Chicago | Reuters – U.S. corn futures fell for a fourth straight session on Wednesday, touching their lowest level in a month as mild weather in most of the Midwest favored prospects for a large harvest, analysts said.
Soybeans also fell on beneficial weather outlooks. But wheat futures rose on short-covering and optimism about export demand for U.S. wheat as the dollar declined.
Chicago Board of Trade December corn settled down 3-3/4 cents at $3.26-1/4 per bushel after dipping to $3.26, the contract’s lowest since June 29.
CBOT November soybeans ended down 2-1/4 cents at $8.85-1/4 a bushel but stayed inside of Tuesday’s trading range, while CBOT September wheat finished 9-1/4 cents higher at $5.32-3/4.
Corn futures fell more than 1 percent on strong yield prospects.
“U.S. weather still appears favorable for corn and soybean development, with near-normal temperatures forecast across the Corn Belt over the next two weeks,” said Dan Cekander, president of DC Analysis, adding that stress from dryness will be limited to only 10 to 15 percent of the region.
The U.S. Department of Agriculture (USDA) on Monday rated 72 percent of the U.S. corn and soybean crops in good-to-excellent condition. Both figures were up from 69 percent the previous week and topped a range of trade expectations.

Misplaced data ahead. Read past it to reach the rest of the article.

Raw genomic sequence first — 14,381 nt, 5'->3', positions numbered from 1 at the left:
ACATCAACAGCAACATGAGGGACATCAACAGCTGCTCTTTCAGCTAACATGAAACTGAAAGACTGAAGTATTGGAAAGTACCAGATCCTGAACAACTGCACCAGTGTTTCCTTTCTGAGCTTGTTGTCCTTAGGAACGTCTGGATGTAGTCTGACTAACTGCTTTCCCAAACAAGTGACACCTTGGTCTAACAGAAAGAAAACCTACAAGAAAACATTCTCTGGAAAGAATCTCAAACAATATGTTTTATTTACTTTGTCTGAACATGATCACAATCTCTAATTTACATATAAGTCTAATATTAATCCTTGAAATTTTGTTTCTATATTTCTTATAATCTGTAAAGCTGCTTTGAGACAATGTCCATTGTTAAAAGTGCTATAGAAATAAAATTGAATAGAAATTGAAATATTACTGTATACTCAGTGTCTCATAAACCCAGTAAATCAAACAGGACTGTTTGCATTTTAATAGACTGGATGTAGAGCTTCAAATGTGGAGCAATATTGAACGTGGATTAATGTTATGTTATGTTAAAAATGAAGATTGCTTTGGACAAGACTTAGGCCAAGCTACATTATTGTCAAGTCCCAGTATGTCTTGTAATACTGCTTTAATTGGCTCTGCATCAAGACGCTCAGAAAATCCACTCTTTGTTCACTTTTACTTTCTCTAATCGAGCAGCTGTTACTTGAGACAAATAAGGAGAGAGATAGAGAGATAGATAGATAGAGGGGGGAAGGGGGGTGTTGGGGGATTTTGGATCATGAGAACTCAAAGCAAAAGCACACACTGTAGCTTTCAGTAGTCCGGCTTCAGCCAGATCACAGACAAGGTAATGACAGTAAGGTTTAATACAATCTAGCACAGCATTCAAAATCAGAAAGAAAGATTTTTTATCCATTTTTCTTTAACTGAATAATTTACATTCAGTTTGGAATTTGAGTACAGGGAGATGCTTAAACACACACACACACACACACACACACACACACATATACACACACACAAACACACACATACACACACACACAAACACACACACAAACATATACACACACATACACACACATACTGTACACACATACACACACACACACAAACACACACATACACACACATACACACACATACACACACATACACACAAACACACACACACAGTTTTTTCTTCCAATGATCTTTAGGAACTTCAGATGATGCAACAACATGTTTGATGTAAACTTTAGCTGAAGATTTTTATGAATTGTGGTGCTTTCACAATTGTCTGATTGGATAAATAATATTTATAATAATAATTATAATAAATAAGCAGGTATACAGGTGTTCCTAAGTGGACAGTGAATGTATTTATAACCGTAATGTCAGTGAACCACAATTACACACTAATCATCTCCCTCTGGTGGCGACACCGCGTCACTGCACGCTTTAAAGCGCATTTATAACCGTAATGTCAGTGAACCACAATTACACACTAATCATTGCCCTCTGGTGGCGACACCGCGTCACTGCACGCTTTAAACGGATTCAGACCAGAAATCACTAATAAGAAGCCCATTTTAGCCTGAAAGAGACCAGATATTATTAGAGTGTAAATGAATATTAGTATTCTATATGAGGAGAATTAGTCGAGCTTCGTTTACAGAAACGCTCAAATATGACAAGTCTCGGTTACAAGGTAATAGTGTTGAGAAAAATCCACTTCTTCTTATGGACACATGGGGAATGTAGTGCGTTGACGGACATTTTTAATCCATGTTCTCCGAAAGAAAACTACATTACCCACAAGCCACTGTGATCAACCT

“The high U.S. corn and soybean crop ratings and favorable weather are expected to limit the market’s rally potential,” Cekander said.
Wheat futures climbed as traders covered short positions a day after the CBOT September contract fell to $5.19-1/4, its lowest in a week.
A softer dollar lent support, making U.S. grains more competitive globally. The dollar index fell to a two-year low as the Federal Reserve affirmed its commitment to holding rates near zero.
Also supportive, Russian agriculture consultancy SovEcon reduced its forecast for Russia’s 2020 wheat crop by 400,000 tonnes to 79.3 million tonnes, citing dry weather.
Traders await the USDA’s weekly export sales report due Thursday, which will cover sales for the week ended July 23. (Additional reporting by Naveen Thukral in Singapore and Sybille de La Hamaide in Paris; Editing by Jonathan Oatis and Grant McCool)